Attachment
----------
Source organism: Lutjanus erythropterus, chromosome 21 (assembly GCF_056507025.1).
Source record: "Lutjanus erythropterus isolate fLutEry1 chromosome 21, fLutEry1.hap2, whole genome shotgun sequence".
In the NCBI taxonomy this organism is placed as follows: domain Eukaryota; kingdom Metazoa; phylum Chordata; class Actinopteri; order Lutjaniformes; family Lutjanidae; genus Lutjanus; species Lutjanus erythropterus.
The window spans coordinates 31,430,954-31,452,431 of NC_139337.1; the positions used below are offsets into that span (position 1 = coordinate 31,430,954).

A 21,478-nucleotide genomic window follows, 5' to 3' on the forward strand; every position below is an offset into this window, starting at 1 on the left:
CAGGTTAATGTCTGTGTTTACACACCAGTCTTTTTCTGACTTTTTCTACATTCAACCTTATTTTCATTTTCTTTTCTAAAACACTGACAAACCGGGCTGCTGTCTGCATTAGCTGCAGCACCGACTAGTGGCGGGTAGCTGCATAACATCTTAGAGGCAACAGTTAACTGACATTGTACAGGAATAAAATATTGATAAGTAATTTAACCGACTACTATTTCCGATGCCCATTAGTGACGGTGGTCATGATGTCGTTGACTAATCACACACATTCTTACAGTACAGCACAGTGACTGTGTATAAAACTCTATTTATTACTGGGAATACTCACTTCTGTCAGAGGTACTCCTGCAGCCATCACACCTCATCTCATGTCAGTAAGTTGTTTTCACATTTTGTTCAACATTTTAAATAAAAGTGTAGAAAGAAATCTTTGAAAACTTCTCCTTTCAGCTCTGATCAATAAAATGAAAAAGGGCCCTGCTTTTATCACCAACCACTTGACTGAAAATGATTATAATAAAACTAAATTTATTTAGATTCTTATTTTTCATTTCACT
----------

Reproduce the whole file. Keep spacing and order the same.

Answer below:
Source organism: Lutjanus erythropterus, chromosome 21 (assembly GCF_056507025.1).
Source record: "Lutjanus erythropterus isolate fLutEry1 chromosome 21, fLutEry1.hap2, whole genome shotgun sequence".
In the NCBI taxonomy this organism is placed as follows: domain Eukaryota; kingdom Metazoa; phylum Chordata; class Actinopteri; order Lutjaniformes; family Lutjanidae; genus Lutjanus; species Lutjanus erythropterus.
The window spans coordinates 31,430,954-31,452,431 of NC_139337.1; the positions used below are offsets into that span (position 1 = coordinate 31,430,954).

A 21,478-nucleotide genomic window follows, 5' to 3' on the forward strand; every position below is an offset into this window, starting at 1 on the left:
CAGGTTAATGTCTGTGTTTACACACCAGTCTTTTTCTGACTTTTTCTACATTCAACCTTATTTTCATTTTCTTTTCTAAAACACTGACAAACCGGGCTGCTGTCTGCATTAGCTGCAGCACCGACTAGTGGCGGGTAGCTGCATAACATCTTAGAGGCAACAGTTAACTGACATTGTACAGGAATAAAATATTGATAAGTAATTTAACCGACTACTATTTCCGATGCCCATTAGTGACGGTGGTCATGATGTCGTTGACTAATCACACACATTCTTACAGTACAGCACAGTGACTGTGTATAAAACTCTATTTATTACTGGGAATACTCACTTCTGTCAGAGGTACTCCTGCAGCCATCACACCTCATCTCATGTCAGTAAGTTGTTTTCACATTTTGTTCAACATTTTAAATAAAAGTGTAGAAAGAAATCTTTGAAAACTTCTCCTTTCAGCTCTGATCAATAAAATGAAAAAGGGCCCTGCTTTTATCACCAACCACTTGACTGAAAATGATTATAATAAAACTAAATTTATTTAGATTCTTATTTTTCATTTCACT